Year-End Financial Checklist
Every suggestion may not apply to your situation, but they offer some ideas to explore. After all, you don’t want to waste money, incur penalties, or pay more taxes than you have to.
Review Your Portfolio Strategy
Are you reaching a milestone in your life, such as retirement or a change in your circumstances? Has your tolerance for taking risks changed? If so, set up a meeting with your Hilltop Wealth Advisor and adjust your financial plan.
When stocks tumble, some investors become very anxious. Conversely, when stocks post strong returns, others feel invincible and are ready to load up on riskier assets.
Remember, the financial plan is your roadmap to your financial goals. It is designed to remove the emotional component that may encourage you to buy or sell at inopportune times. In other words, be careful about making portfolio decisions based solely on market action.
Long-term academic data and our own experience tell us that the shortest distance between an investor and their financial goals is adherence to a well-diversified holistic financial plan.
Take Stock of Life Changes
Are you expecting any major life events within the next year, such as a wedding or an extensive medical procedure on the horizon?
Whatever your financial situation, when it comes to paying for large expenses, try and do so without hurting your finances.
Take on new debt only if you can fit the monthly payments into your budget. If the past couple of years has taught us anything, it’s to expect the unexpected, so remember to factor in an emergency savings plan for unforeseen costs that may come up.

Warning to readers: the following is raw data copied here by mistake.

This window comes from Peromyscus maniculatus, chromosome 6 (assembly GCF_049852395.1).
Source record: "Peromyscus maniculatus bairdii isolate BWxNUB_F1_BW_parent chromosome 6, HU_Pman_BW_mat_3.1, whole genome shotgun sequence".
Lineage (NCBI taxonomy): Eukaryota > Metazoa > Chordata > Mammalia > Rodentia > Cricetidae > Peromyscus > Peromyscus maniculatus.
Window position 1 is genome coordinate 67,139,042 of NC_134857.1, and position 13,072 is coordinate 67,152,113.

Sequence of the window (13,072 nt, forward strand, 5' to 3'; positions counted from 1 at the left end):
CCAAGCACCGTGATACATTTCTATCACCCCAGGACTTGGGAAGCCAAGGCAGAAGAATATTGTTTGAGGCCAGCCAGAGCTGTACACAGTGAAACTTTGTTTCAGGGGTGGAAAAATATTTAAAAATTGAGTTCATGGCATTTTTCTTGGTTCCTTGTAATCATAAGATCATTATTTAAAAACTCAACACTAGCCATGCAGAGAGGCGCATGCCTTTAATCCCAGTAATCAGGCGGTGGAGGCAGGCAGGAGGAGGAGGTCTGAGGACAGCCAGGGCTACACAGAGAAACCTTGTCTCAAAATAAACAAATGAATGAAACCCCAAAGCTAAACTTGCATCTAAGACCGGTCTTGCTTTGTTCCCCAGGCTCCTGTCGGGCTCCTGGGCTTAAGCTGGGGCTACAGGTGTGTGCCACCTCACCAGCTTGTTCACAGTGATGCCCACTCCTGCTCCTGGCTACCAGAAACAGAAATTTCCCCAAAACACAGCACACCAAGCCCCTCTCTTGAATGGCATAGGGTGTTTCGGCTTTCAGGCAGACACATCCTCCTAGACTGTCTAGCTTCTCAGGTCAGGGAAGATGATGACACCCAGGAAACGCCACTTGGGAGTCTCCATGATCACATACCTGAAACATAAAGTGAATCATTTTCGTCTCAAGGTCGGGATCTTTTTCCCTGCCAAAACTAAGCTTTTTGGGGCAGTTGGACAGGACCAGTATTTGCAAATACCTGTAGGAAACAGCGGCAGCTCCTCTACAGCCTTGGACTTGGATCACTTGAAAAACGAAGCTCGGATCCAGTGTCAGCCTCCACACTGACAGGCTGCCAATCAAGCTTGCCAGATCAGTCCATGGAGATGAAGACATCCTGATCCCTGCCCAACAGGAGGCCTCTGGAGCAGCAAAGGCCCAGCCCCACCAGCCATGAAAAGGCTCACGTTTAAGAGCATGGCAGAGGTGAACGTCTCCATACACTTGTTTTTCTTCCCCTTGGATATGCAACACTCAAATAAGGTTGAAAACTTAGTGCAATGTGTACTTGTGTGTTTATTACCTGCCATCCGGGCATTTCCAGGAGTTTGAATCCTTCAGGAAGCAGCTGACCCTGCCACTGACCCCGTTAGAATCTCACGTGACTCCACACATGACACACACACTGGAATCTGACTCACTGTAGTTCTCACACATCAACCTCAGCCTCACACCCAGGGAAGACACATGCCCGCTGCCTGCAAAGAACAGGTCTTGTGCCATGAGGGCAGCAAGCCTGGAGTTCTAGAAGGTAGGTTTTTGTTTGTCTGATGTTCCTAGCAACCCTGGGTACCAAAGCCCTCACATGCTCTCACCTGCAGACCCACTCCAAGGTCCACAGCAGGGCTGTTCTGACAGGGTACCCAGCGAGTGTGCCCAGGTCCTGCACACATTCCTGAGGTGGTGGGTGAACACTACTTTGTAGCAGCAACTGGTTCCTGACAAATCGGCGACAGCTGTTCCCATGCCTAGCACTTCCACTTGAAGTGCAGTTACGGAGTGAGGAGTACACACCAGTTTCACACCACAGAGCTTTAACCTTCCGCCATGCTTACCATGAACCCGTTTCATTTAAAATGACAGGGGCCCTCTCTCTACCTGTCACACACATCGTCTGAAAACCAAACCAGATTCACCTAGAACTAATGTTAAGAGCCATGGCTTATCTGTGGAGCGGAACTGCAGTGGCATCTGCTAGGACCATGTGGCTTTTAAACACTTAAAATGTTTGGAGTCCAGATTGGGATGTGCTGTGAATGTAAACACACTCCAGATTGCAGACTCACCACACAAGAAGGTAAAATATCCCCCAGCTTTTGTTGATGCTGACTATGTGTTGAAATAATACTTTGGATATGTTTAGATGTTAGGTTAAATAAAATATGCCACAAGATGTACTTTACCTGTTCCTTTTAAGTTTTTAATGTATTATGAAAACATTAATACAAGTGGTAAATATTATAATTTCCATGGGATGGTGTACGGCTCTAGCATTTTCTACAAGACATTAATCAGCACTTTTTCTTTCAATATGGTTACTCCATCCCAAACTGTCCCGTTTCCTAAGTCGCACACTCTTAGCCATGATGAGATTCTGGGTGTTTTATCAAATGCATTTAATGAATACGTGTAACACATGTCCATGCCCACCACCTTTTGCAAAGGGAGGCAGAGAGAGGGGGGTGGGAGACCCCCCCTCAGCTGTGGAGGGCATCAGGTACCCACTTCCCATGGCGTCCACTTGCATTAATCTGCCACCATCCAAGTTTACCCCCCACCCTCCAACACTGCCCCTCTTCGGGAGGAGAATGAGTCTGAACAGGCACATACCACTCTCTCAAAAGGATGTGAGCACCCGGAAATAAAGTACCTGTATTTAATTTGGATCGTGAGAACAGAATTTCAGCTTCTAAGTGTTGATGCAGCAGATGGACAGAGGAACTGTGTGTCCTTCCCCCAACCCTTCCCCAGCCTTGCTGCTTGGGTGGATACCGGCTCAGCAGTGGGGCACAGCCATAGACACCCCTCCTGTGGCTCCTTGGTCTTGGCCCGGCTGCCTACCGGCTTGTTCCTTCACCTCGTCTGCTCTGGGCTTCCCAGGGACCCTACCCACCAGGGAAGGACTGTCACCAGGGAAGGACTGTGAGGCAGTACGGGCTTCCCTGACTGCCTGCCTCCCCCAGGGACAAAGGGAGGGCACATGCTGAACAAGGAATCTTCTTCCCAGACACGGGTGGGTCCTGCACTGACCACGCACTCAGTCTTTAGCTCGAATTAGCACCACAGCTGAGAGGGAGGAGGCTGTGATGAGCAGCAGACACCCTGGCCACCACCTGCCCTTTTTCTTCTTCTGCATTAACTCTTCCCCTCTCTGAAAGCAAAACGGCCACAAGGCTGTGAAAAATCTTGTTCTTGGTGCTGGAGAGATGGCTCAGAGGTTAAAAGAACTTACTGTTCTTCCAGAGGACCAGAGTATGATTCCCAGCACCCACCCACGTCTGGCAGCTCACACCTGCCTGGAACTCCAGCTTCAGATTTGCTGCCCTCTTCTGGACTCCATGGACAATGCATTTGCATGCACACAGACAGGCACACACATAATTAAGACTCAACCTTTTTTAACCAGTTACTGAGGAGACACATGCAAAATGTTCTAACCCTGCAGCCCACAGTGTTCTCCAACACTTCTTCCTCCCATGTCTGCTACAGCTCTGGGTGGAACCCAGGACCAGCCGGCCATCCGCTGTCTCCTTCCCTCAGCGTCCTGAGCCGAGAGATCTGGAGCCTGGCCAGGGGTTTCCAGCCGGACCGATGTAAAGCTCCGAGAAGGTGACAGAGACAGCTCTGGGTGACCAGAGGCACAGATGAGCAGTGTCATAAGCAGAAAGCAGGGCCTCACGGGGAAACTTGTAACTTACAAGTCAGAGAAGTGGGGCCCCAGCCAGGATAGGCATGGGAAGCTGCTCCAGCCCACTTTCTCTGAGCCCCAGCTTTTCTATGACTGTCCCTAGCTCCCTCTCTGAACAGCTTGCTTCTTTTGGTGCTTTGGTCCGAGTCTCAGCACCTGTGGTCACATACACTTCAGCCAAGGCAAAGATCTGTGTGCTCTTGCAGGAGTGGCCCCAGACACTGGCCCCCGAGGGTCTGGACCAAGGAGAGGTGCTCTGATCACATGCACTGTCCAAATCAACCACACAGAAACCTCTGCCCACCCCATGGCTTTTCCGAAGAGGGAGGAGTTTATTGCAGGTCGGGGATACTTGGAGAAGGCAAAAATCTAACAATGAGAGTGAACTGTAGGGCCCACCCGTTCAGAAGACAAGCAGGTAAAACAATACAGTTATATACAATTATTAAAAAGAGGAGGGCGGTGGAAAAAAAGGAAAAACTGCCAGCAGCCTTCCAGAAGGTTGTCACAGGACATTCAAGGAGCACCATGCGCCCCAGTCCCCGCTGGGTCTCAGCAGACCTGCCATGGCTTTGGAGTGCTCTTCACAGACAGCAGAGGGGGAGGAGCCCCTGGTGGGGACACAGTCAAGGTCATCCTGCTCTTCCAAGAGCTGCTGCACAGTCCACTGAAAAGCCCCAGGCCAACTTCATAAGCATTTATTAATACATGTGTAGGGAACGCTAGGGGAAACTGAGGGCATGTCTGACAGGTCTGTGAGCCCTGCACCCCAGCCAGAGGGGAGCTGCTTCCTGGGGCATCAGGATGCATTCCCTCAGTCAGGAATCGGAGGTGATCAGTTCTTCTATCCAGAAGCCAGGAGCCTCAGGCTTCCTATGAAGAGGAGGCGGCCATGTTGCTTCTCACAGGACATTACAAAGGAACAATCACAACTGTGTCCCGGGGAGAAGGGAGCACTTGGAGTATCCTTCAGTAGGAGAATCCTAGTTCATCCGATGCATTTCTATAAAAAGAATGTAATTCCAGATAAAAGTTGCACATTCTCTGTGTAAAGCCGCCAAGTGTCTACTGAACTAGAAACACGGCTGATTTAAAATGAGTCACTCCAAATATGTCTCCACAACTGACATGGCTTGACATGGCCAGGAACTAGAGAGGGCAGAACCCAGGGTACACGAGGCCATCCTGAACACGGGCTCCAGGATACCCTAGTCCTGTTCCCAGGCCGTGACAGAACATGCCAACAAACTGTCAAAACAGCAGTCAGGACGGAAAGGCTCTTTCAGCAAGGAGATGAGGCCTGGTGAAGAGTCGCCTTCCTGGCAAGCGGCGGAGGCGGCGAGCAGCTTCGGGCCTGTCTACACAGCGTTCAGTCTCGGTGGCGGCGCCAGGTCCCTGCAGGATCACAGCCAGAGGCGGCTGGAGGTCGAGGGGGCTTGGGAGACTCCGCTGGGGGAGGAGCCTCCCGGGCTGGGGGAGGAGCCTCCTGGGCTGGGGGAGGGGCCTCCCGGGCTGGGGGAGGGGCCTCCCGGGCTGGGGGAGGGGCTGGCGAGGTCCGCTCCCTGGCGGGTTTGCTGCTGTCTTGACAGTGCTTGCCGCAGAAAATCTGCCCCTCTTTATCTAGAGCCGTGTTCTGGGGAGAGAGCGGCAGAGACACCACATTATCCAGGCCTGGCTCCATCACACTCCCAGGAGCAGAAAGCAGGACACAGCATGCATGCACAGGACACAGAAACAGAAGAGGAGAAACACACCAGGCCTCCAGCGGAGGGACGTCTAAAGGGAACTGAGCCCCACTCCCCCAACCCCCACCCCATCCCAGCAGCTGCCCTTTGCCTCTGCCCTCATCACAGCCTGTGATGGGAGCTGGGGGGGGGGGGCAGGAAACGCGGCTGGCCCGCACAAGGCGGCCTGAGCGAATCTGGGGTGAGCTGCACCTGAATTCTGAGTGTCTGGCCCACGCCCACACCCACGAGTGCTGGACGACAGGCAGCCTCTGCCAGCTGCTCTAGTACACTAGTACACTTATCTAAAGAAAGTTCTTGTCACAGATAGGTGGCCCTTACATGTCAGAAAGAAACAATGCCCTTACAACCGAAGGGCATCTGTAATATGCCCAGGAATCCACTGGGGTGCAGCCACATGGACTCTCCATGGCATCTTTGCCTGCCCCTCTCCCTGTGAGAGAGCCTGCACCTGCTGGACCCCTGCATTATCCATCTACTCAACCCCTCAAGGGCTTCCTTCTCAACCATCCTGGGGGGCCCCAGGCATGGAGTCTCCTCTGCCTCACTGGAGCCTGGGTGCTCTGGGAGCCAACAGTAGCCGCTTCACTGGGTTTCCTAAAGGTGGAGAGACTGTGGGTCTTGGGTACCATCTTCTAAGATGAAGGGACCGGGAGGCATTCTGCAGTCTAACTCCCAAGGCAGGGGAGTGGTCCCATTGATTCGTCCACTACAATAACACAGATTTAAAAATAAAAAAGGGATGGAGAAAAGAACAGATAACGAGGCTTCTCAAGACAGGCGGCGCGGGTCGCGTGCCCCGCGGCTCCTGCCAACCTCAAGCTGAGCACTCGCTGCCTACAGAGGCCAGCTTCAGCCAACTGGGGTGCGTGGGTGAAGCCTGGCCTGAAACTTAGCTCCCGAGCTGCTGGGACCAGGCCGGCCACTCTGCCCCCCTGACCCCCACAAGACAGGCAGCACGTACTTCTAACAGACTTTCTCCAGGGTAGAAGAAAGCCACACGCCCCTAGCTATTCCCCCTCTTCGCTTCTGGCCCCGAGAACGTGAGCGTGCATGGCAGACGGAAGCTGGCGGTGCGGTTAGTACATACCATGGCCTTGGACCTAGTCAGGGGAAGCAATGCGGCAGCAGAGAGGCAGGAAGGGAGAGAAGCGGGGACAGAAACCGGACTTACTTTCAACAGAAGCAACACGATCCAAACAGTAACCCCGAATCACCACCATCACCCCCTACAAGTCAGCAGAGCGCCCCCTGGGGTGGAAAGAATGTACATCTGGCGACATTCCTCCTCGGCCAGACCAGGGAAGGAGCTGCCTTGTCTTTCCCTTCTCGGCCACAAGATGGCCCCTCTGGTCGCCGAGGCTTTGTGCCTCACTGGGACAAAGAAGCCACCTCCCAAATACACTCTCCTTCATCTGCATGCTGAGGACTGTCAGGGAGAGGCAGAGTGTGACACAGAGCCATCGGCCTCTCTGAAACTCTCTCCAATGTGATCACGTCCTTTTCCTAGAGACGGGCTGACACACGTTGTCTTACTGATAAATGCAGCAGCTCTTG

Also, note the tax loss deadline. You have until December 31 to harvest any tax losses or offset any capital gains.
It may be advantageous to time sales to maximize tax benefits this year or next. Also, you may want to book gains and offset any losses.
But be aware that short- and long-term capital gains are taxed at different rates. And don’t run up against the wash-sale rule (see IRS Publication 550), which could disallow a capital loss. (A wash sale occurs when you sell a security at a loss and then purchase that same security or “substantially identical” securities within 30 days, before or after the sale date.)
Also, did you know that you pay no federal taxes on a long-term capital gain if you reside in the 10 percent or 12 percent federal income tax bracket? In other words, you may sell your stock, take the profit, and pay no federal income tax.
But be careful here too. The sale will raise your adjusted gross income, which means you’ll probably pay state income tax on the long-term gain.
By raising your AGI, you could also impact various tax deductions or receive a smaller ACA premium tax credit if you obtain your health insurance from the Marketplace.
Review Your Insurance Policies
Life has been full of uncertainties recently, which means ensuring that you’re protected is more important than ever.
Review any existing policies you or your family have, especially life insurance, homeowner’s or renter’s insurance, car insurance, and health insurance. Ask yourself a few questions: Do you need more or less insurance in the coming year? What changes might you need to make?
Going through each of your policies will help you feel a bit more prepared, just in case.
Double-check your designated beneficiaries
When you apply for a life insurance policy, 401(k), IRA, and even some non-retirement accounts, you will be asked to name one or more beneficiaries.
This can make a huge difference to your estate planning because many people don’t realize that a will does not control who receives all of their assets when they pass away.
So not naming beneficiaries when you’re asked to could mean your money gets tied up in probate for months or years. Know the critical mistakes to avoid when naming beneficiaries.
Mutual Funds and Taxable Distributions